Gene’s desk was large, and on top of it there were usually several different scripts open, lots of pads with notes, some pictures, a desk calendar, and his treasured Selectric typewriter to one side. (These were the days before personal computers!) Both personalities loved books, but while Picard had only his rare Shakespeare book in evidence, Gene had shelves of books in his office. It is not unusual to see bookshelves in TV producer’s offices but generally there are not many items in them. Gene’s bookshelves were crammed full of scripts, magazines, space and science fiction sculptures and models, and books. He leaned heavily toward space-related and reference books covering a wide area of interests. It was a pleasant room, which was good, because he spent a lot of time in that office!

A favorite Roddenberry topic was the philosophy on which he based his Star Trek concept. Gene was a secular humanist, willing to search for a deity but just as ready to question anyone who claimed god-hood. He felt strongly that humans would find their greatest strengths within themselves, and by reaching out to each other to build on their strengths. We do not pretend to have been such cozy buddies with GR that we could speak for him at every turn. But we can tell you this was his firm belief.

His favorite statement was “The human spirit will prevail.”

What a beautifully stark truth! Gene loved to discuss how humans, a small, weak, unlikely survival species on an extremely hostile planet, managed to overcome amazing setbacks to get where we are now. Gene could argue several sides of his vision of where we could go – should go, in fact, must go - from here. He could see us reaching even farther, progressing well beyond what we are today. He knew, in the face of our many human frailties, that we would eventually reach to the stars and beyond.

Among Gene’s many friends were people who worked very hard all their lives to get us off this planet. He agreed with them that humans were a very fragile basket of eggs to trust to only one planet. He felt that between humanity’s need to broaden our earth-bound scope, and our consummate need to see what was over the next hill, mankind would go into space. And throughout all the travails that such travel would cause, the human spirit would prevail.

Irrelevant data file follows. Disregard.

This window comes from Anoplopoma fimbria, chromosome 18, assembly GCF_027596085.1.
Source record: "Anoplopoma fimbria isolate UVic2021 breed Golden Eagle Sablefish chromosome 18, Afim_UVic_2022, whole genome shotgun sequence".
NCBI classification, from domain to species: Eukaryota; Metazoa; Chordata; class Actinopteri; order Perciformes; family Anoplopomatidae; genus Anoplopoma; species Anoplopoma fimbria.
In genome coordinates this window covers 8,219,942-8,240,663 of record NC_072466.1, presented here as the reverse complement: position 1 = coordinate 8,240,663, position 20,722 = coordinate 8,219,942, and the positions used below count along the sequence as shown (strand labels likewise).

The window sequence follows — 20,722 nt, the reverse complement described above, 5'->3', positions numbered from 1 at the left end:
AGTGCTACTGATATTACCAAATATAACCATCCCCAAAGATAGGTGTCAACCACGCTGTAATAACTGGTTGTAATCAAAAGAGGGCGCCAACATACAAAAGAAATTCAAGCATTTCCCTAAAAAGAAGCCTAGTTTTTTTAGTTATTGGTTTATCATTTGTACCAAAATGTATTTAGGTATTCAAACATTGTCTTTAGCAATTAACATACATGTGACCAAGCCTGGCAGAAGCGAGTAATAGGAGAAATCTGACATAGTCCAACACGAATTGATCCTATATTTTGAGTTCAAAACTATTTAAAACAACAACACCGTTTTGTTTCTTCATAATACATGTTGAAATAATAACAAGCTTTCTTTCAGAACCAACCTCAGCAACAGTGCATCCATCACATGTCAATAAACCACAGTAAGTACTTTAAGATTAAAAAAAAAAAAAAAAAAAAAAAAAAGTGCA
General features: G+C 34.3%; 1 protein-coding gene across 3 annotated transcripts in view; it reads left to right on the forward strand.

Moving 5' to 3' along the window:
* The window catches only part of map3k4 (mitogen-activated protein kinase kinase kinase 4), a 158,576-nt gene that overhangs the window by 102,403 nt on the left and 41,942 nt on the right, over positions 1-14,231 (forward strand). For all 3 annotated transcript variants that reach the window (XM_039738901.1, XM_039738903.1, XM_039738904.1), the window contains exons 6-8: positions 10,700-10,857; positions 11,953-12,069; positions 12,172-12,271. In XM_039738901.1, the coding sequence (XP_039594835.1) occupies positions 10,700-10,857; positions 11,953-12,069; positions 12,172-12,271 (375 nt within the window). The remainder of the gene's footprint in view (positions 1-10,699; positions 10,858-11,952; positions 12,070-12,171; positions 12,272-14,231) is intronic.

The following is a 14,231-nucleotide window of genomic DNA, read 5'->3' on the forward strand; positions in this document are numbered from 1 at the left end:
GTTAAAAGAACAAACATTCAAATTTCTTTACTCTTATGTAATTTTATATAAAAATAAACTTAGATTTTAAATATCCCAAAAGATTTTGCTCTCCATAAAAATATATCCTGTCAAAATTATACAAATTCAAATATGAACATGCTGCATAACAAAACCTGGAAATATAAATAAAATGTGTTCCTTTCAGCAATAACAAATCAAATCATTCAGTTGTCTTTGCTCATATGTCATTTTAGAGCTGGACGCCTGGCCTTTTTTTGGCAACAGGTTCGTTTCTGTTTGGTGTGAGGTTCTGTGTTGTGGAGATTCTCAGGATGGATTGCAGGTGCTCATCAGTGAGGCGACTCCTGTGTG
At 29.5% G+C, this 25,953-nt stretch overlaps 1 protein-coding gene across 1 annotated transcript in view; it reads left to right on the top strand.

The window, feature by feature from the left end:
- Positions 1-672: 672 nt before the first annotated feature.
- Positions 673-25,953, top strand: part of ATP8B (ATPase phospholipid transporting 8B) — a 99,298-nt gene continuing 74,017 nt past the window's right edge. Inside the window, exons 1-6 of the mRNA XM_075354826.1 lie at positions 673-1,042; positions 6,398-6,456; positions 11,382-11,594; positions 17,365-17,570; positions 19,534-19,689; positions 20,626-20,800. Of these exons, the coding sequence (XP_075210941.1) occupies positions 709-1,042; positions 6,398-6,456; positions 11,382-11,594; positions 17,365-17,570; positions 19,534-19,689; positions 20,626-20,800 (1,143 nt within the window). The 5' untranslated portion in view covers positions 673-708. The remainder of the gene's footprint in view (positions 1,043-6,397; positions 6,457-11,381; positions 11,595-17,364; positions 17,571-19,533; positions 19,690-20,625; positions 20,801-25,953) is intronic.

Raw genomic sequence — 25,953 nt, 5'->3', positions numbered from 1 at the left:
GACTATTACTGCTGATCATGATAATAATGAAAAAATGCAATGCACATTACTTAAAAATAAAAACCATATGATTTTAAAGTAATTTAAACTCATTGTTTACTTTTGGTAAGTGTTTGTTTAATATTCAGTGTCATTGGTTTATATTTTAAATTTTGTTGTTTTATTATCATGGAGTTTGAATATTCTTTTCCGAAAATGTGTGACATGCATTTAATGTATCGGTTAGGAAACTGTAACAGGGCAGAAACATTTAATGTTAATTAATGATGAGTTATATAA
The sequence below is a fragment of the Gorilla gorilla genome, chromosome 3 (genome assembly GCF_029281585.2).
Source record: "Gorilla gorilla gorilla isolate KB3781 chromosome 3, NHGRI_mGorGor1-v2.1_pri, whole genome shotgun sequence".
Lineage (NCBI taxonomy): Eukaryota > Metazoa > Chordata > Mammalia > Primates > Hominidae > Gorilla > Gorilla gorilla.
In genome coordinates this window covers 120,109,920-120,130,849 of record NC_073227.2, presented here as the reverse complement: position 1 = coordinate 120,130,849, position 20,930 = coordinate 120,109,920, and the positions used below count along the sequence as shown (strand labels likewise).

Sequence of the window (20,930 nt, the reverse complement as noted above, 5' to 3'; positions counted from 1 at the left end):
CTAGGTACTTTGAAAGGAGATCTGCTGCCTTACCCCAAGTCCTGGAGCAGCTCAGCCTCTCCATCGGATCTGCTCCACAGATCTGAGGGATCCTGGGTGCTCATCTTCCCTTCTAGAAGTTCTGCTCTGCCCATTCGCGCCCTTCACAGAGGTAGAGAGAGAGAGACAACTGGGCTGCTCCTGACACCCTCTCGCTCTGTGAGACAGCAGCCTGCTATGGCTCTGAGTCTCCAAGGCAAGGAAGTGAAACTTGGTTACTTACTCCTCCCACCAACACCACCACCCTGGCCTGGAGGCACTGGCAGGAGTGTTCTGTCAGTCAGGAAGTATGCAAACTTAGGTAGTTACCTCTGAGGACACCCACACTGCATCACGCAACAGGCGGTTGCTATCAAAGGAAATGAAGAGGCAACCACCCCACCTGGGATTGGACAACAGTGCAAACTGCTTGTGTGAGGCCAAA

This simple philosophy is the basis of many Trek episode and movie plots, though it may often be muddied by non-Trek pandering to “the public” (whoever they are) or glossed over by computerized fast-action prestidigitation that has nothing to do with the Trek we all know and love. The message is still clear: we can and will find a way to not only get out of our current hazardous situation, but we will find a way to make life better.
 
Gene Roddenberry’s philosophy could be the motto for any major human endeavor, but he meant it especially for our lust to explore everything, everywhere, and to continue looking until our curiosity was satisfied. He saw it as the reason we would eventually overcome the Luddites who fearfully vote against space exploration funding, and finally build some version of that wonderful spaceship, the U.S.S. Enterprise. This is what the fans saw: that Star Trek showed us a future where we did not murder the entire human race, one where we not only had a future of vast exploration, but that we managed to do it with everyone, of whatever creed or color.
 
We hope to still be on this plane of existence when that first true humans step into deep space. If that does not happen, perhaps we will end up sharing another tot of brandy with Gene in the good company of Isaac Asimov, Robert Heinlein, and Arthur C. Clarke while they argue philosophical opinions with Zhang Zai, Anaximander, G.E. Moore, Mark Twain, Gandhi, and others who also enjoyed the human parade.

Bjo & John Trimble